PURPOSE: To report on the primary and secondary outcomes of a prospective
clinical trial of electromagnetic-guided multileaf collimator (MLC) tracking
radiation therapy for prostate cancer.
METHODS AND MATERIALS: Twenty-eight men with prostate cancer were treated with
electromagnetic-guided MLC tracking with volumetric modulated arc therapy. A
total of 858 fractions were delivered, with the dose per fraction ranging from 2
to 13.75 Gy. The primary outcome was feasibility, with success determined if >95%
of fractions were successfully delivered. The secondary outcomes were (1) the
improvement in beam-target geometric alignment, (2) the improvement in dosimetric
coverage of the prostate and avoidance of critical structures, and (3) no acute
grade ≥3 genitourinary or gastrointestinal toxicity.
RESULTS: All 858 planned fractions were successfully delivered with MLC tracking,
demonstrating the primary outcome of feasibility (P < .001). MLC tracking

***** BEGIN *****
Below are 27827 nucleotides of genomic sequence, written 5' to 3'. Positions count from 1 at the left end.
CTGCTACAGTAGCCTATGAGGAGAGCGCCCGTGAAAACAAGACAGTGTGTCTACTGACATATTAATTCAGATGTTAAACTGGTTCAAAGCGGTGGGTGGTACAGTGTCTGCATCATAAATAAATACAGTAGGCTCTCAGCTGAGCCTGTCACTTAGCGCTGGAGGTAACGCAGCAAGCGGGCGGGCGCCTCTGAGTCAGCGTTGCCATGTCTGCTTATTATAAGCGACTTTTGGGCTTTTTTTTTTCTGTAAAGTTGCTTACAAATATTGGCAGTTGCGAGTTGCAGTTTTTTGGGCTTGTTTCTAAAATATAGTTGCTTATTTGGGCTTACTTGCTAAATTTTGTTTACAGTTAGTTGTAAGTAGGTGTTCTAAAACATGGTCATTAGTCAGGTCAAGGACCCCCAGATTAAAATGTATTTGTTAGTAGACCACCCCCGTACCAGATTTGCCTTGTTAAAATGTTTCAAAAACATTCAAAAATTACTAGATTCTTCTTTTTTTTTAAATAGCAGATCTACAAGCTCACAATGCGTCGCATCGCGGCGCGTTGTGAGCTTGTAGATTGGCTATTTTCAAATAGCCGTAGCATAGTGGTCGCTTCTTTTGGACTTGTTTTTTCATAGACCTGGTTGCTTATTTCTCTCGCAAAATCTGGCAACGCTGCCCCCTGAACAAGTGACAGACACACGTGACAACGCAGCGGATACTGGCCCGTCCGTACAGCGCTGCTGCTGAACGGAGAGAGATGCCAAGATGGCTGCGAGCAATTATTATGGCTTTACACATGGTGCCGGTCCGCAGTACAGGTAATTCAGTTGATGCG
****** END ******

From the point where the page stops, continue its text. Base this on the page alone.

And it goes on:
improved the beam-target geometric alignment from 1.4 to 0.90 mm
(root-mean-square error). MLC tracking improved the dosimetric coverage of the
prostate and reduced the daily variation in dose to critical structures. No acute
grade ≥3 genitourinary or gastrointestinal toxicity was observed.
CONCLUSIONS: Electromagnetic-guided MLC tracking radiation therapy for prostate
cancer is feasible. The patients received improved geometric targeting and
delivered dose distributions that were closer to those planned than they would
have received without electromagnetic-guided MLC tracking. No significant acute
toxicity was observed.